That Vogue curve is very shallow. When I look at it, I know why people need to scoop to alter some patterns.
Burda has a curve that I can imagine conforming to my contours. But look how the Burda seems to allow for a thicker waist than Knipmode.
There is more to fitting than crotch curves, of course, and that’s one of the reasons it is such a challenge for someone like me to understand. Side seams and the angle of the waistline relative to the center back and sides are also parts of the equation.
But what I understand from comparing these curves is that, depending on a person’s own anatomy, one of them would be a better starting point than the others. And you wouldn’t be able to just make the same kind of alteration across the board to get them to fit. One might need a scoop, another might need a wedge either added or taken out, and so on. In the most recent pair of pants I fitted (Burda), I tried tweaking in all the usual ways to get a better fit with no luck. Finally, I put them on inside out and pinned the center back to conform to my body. Turned out the curve needed to start higher.
I’d like to develop TNTs for a few more pant styles, so there are more muslins in the future. Here’s an exercise to add to your yoga practice…starting in mountain pose, twist to one side until you can pin the center back seam of your pants. This pose is called “the seamstress”.
A new sewing machine followed me home yesterday. I absolutely did not need another machine, but it was only $30 and was super clean, so I bought it even though it didn’t have a manual or accessories.
It is a tank of a machine. 40 lbs — I weighed it — and look how stripped down and minimal the exterior is. That was part of its appeal!
It makes a beautiful straight stitch but is almost as loud as a tank, too. This week I’ll attempt to diagnose what is causing all the noise. It has a single cam in it, so I also need to check out what that does and try to locate a plain zig zag cam for it.
There’s already a first project planned for this baby, too.
If anyone has any experience with a machine like this, or knows what this dial on the back does, I’d love to hear about it. Sears is out of manuals for this machine.
Side note – there is a planning post on this project here with photos of the inspiration coat.
This was a super fun project. I enjoyed sleuthing out the details to make a semi-faithful knockoff, enjoyed sewing, and will get plenty of wear out of this coat.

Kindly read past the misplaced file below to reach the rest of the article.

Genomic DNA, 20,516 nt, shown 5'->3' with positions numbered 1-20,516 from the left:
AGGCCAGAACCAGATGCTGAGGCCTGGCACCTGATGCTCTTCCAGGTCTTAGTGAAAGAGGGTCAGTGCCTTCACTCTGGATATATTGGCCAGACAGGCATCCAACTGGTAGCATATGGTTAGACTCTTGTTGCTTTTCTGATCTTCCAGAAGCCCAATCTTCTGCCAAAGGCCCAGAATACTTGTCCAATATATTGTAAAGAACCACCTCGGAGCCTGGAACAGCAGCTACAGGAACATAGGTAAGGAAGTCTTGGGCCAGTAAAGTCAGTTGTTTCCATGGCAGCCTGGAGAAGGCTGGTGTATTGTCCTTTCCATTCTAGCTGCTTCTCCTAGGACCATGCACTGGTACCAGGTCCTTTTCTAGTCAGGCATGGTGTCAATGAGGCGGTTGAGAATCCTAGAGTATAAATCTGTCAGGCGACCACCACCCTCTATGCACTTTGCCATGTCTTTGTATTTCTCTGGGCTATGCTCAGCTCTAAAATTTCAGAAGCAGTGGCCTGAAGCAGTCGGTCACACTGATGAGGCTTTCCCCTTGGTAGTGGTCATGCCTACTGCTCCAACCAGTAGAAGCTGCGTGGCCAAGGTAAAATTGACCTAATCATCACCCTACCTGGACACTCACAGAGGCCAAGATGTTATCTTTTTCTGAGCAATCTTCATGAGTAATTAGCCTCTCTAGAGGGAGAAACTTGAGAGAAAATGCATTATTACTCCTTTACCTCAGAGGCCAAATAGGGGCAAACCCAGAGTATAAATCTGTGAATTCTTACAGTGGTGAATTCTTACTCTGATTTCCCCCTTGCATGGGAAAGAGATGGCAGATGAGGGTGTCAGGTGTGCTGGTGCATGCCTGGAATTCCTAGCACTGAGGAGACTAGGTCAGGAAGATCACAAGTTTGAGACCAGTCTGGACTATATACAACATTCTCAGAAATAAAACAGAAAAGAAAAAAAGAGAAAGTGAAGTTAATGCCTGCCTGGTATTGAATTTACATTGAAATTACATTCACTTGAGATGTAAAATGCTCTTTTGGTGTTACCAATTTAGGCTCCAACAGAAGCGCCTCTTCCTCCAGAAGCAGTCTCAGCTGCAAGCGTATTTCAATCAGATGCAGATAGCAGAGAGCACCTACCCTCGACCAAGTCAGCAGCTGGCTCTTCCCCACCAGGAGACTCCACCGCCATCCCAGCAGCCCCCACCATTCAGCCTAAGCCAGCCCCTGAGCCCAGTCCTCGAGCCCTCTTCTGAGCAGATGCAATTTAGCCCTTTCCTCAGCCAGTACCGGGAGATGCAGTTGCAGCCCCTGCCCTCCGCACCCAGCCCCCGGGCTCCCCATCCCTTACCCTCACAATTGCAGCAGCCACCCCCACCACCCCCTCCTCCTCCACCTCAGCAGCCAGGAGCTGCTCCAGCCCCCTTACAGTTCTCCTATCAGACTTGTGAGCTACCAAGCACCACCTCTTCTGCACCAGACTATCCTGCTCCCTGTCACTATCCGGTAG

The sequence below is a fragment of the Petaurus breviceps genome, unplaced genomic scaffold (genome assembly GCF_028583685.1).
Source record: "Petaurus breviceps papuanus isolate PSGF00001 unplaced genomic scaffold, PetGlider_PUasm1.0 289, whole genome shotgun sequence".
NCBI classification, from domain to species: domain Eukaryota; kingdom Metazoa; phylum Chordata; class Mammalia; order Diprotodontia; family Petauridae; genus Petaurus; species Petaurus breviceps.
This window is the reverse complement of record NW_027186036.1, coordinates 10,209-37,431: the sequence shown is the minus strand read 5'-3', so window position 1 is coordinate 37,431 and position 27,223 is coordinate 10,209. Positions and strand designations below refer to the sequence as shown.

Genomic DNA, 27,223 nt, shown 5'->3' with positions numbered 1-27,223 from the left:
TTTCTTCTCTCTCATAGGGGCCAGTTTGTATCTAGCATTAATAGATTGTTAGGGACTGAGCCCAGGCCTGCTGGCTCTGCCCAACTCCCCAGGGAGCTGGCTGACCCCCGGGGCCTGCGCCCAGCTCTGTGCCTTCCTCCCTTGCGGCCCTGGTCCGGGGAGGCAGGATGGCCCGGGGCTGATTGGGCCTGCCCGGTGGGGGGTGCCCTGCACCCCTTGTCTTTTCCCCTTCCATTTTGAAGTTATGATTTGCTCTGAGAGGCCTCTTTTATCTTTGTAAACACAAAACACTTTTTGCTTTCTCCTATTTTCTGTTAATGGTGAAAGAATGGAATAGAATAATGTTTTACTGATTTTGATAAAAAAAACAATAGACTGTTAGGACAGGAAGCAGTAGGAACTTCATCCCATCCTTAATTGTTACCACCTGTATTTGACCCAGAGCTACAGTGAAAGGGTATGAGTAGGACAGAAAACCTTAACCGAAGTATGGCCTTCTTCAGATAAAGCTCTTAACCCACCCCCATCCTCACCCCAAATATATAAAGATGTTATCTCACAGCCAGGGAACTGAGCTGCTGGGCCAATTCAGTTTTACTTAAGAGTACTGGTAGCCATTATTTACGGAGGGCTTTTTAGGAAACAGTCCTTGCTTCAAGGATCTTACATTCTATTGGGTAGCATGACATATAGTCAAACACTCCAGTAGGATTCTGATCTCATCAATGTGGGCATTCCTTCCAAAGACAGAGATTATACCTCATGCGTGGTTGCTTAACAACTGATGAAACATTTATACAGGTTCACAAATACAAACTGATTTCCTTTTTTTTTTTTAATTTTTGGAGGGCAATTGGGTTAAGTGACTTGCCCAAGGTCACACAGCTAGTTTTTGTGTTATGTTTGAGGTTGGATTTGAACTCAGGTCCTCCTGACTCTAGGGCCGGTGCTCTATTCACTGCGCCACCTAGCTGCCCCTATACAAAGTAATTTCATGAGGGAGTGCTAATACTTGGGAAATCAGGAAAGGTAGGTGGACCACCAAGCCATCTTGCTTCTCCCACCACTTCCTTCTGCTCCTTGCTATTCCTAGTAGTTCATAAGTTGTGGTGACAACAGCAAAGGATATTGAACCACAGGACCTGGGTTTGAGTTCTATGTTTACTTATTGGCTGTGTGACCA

After waffling between the Ottobre pattern (# 20 from the 5/2007 issue, “Raglan-sleeve trenchcoat”) and some possible candidates from old Burda magazines, I decided to go with Otto. It has an a-line cut, while the Burdas were either straight up and down or extremely swingy. Besides that, I am just going through a period of Otto love and wanted to use theirs.
Modifications: Converted to single breasted, added length, eliminated their sleeve ties and carriers and substituted tabs, and rounded the collar points to imitate the inspiration coat. Eliminated the back facing. Shortened the sleeves a little bit, too. Otto sleeves are always too long on me. I did not do a forward shoulder alteration; maybe a small one would have been in order.
The fabric was a Kaufman linen/cotton blend from stash. I thought I’d be able to order more (the pattern is for a shorter coat) in order to not worry about getting the length I wanted, but the source was sold out. With some thoughtful single layer cutting, I was able to get the whole coat out of the original piece! I was really pleased, because even though my fabric is a little heavier than Miss Fisher’s actual coat, I really wanted the weight and drape of this particular material.
Back view – the back is plain except for a center back seam.
All the seams were flat-felled, so the inside of the coat is clean finished. For the facings and hems, I thought about finishing with bias strips from lining fabric, but remembered I wanted to try the “Hug Snug” rayon seam binding that Wawak carries. I liked the Hug Snug very well. It molded itself around the facing curves nicely, and the shiny contrast to the linen makes it look a little bit like piping.
The coat was sewed on the trusty old Singer 66 with buttonholes courtesy of an old style buttonhole attachment on this rotary Kenmore machine. I was surprised at how easy the attachment was to use, and am glad that the unreliable computerized machine that I was keeping around for buttonholes can finally be retired. Now I’m on the lookout for more buttonhole templates, if they exist. This particular kit was complete, but only contained 5.
I like the coat and don’t have any cautions to pass on. I made my usual combination of Otto sizes, and the coat is plenty roomy to go over sweaters and other layers. I have lost some weight, but feel like the coat would still be big enough for layers even if I hadn’t.
This coat is item #1 in my 2016 SWAP. There are a few made-before-the-deadline pieces allowed in this year’s rules. This will probably be the only one for me. Because I had so much fun copying this piece and the Eileen Fisher tunic earlier this year, my SWAP will feature knock offs. This will be my first SWAP in years, and I am really looking forward to it!
The extra material for the Miss Fisher coat is on the way and should be here later this week. Fabric.com took their time getting it in the mail, but shipping is free so I am not complaining.
ejvc hosts seasonal sewalongs on Stitcher’s Guild that are built around 6 coordinating garments. There are always some resulting collections that are really inspiring. The threads are great sources of ideas for both simple and challenging projects, and usually also have lots of discussion of color, as well.